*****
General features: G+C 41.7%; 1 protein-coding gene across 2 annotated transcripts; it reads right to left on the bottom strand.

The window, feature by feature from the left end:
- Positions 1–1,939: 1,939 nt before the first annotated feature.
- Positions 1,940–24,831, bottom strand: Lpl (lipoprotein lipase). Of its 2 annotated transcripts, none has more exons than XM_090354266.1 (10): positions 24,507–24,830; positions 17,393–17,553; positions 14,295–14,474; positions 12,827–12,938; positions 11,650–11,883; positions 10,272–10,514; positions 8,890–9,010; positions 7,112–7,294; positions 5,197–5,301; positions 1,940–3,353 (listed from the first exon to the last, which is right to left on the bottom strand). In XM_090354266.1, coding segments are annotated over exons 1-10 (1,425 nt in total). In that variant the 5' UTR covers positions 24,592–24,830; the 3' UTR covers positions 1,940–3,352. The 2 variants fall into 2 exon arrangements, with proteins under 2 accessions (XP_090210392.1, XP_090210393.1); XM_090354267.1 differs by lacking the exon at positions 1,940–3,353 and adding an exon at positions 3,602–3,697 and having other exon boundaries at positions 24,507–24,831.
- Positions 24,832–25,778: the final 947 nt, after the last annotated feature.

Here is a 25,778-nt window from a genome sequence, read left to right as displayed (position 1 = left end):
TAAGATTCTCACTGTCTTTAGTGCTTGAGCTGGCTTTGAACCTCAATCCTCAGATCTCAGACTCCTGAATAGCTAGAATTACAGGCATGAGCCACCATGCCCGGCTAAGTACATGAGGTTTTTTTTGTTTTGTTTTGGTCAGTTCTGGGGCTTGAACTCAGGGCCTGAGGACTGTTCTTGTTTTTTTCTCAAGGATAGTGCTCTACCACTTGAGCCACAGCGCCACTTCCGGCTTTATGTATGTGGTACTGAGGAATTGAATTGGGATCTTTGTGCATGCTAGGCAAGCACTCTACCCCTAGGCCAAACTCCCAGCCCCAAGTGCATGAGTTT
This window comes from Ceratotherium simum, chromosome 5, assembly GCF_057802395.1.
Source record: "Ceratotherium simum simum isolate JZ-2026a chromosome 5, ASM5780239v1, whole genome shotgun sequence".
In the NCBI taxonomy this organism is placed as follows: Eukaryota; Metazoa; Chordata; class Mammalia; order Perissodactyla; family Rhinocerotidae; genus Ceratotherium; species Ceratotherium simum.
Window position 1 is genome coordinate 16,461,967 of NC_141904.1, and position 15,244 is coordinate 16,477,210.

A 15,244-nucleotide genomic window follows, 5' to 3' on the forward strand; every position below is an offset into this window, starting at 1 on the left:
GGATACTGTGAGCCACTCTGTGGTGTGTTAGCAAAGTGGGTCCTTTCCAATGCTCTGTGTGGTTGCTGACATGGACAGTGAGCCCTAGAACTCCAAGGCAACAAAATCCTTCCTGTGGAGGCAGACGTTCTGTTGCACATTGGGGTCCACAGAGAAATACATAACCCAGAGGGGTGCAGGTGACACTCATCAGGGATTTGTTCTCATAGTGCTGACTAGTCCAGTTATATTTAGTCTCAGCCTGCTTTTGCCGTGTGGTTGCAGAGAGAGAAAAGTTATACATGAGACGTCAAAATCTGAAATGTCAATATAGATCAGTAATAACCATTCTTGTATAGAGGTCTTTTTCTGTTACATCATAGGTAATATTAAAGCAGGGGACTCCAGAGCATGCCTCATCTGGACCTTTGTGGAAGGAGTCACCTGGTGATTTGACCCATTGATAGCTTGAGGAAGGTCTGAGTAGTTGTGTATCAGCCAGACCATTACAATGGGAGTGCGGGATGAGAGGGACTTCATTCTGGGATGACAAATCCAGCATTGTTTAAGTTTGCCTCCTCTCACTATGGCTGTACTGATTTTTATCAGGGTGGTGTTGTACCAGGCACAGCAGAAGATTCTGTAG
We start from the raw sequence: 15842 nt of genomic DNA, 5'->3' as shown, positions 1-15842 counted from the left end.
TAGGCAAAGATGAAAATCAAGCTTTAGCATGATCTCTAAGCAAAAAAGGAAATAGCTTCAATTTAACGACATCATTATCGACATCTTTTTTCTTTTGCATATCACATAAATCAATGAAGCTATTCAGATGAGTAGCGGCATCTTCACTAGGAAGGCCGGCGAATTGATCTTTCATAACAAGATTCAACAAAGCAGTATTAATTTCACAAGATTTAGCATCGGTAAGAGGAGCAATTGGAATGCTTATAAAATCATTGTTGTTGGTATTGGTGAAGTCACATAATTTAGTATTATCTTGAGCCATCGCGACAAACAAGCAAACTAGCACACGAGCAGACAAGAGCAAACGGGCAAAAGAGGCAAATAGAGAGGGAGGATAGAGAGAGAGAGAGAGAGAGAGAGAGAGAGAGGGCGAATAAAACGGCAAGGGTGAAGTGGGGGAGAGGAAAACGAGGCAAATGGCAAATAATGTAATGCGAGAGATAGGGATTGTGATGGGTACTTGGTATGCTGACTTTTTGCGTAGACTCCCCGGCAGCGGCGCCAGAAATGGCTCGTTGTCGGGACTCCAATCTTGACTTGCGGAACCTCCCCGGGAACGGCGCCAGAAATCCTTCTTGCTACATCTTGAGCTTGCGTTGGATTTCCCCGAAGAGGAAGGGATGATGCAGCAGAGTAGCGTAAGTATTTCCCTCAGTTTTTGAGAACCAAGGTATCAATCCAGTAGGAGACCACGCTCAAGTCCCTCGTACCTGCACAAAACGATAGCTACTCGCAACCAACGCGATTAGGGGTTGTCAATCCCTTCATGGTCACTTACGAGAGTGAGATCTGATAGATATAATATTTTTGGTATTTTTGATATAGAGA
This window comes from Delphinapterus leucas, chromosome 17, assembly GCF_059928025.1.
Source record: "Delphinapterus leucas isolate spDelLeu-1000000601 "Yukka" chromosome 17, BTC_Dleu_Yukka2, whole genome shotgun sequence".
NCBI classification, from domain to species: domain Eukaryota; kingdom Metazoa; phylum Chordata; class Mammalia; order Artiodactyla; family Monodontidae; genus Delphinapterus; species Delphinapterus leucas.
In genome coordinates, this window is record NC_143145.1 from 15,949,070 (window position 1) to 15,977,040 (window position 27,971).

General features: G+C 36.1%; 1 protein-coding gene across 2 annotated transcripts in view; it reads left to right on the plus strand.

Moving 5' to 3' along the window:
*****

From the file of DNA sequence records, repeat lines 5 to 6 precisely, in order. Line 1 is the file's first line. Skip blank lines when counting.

- Positions 24,832–25,778: the final 947 nt, after the last annotated feature.

Here is a 25,778-nt window from a genome sequence, read left to right as displayed (position 1 = left end):